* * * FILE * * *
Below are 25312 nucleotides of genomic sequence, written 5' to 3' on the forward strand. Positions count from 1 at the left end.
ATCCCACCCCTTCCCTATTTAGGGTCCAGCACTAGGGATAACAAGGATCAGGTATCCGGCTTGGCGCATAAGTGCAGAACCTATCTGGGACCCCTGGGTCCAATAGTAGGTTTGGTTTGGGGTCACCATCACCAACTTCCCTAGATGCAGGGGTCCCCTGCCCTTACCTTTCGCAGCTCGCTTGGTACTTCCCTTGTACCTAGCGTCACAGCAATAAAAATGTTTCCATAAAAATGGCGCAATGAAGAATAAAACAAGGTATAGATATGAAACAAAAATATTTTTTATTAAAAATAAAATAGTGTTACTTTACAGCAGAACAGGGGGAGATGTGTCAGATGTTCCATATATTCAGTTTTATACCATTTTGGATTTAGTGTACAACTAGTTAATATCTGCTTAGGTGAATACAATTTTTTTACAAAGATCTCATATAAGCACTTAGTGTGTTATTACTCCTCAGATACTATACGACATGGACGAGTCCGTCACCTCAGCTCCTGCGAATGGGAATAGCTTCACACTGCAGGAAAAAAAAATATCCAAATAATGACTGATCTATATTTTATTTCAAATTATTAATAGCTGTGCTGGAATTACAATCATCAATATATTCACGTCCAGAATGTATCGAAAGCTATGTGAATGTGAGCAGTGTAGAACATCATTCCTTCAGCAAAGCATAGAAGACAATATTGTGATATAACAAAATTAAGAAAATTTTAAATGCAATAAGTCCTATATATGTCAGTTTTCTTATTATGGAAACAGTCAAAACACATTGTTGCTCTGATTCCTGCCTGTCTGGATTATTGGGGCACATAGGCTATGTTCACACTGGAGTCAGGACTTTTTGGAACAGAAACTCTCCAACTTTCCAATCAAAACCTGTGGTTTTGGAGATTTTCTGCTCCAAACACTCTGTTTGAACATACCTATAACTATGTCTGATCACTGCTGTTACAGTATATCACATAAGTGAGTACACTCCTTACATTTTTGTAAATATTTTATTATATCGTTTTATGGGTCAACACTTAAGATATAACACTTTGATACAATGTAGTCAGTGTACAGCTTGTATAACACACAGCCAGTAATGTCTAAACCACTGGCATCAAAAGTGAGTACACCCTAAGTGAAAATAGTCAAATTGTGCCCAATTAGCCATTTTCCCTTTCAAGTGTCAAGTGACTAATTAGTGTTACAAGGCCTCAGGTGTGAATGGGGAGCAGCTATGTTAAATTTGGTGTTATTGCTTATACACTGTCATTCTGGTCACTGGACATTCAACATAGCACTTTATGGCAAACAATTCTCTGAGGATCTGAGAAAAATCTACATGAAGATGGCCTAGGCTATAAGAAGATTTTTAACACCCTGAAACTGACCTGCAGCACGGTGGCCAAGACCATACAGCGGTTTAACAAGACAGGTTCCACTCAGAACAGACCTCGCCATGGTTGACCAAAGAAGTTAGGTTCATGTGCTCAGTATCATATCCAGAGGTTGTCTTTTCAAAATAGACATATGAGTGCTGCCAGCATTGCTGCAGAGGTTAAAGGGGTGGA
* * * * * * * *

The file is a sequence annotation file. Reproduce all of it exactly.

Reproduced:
Below are 25312 nucleotides of genomic sequence, written 5' to 3' on the forward strand. Positions count from 1 at the left end.
ATCCCACCCCTTCCCTATTTAGGGTCCAGCACTAGGGATAACAAGGATCAGGTATCCGGCTTGGCGCATAAGTGCAGAACCTATCTGGGACCCCTGGGTCCAATAGTAGGTTTGGTTTGGGGTCACCATCACCAACTTCCCTAGATGCAGGGGTCCCCTGCCCTTACCTTTCGCAGCTCGCTTGGTACTTCCCTTGTACCTAGCGTCACAGCAATAAAAATGTTTCCATAAAAATGGCGCAATGAAGAATAAAACAAGGTATAGATATGAAACAAAAATATTTTTTATTAAAAATAAAATAGTGTTACTTTACAGCAGAACAGGGGGAGATGTGTCAGATGTTCCATATATTCAGTTTTATACCATTTTGGATTTAGTGTACAACTAGTTAATATCTGCTTAGGTGAATACAATTTTTTTACAAAGATCTCATATAAGCACTTAGTGTGTTATTACTCCTCAGATACTATACGACATGGACGAGTCCGTCACCTCAGCTCCTGCGAATGGGAATAGCTTCACACTGCAGGAAAAAAAAATATCCAAATAATGACTGATCTATATTTTATTTCAAATTATTAATAGCTGTGCTGGAATTACAATCATCAATATATTCACGTCCAGAATGTATCGAAAGCTATGTGAATGTGAGCAGTGTAGAACATCATTCCTTCAGCAAAGCATAGAAGACAATATTGTGATATAACAAAATTAAGAAAATTTTAAATGCAATAAGTCCTATATATGTCAGTTTTCTTATTATGGAAACAGTCAAAACACATTGTTGCTCTGATTCCTGCCTGTCTGGATTATTGGGGCACATAGGCTATGTTCACACTGGAGTCAGGACTTTTTGGAACAGAAACTCTCCAACTTTCCAATCAAAACCTGTGGTTTTGGAGATTTTCTGCTCCAAACACTCTGTTTGAACATACCTATAACTATGTCTGATCACTGCTGTTACAGTATATCACATAAGTGAGTACACTCCTTACATTTTTGTAAATATTTTATTATATCGTTTTATGGGTCAACACTTAAGATATAACACTTTGATACAATGTAGTCAGTGTACAGCTTGTATAACACACAGCCAGTAATGTCTAAACCACTGGCATCAAAAGTGAGTACACCCTAAGTGAAAATAGTCAAATTGTGCCCAATTAGCCATTTTCCCTTTCAAGTGTCAAGTGACTAATTAGTGTTACAAGGCCTCAGGTGTGAATGGGGAGCAGCTATGTTAAATTTGGTGTTATTGCTTATACACTGTCATTCTGGTCACTGGACATTCAACATAGCACTTTATGGCAAACAATTCTCTGAGGATCTGAGAAAAATCTACATGAAGATGGCCTAGGCTATAAGAAGATTTTTAACACCCTGAAACTGACCTGCAGCACGGTGGCCAAGACCATACAGCGGTTTAACAAGACAGGTTCCACTCAGAACAGACCTCGCCATGGTTGACCAAAGAAGTTAGGTTCATGTGCTCAGTATCATATCCAGAGGTTGTCTTTTCAAAATAGACATATGAGTGCTGCCAGCATTGCTGCAGAGGTTAAAGGGGTGGA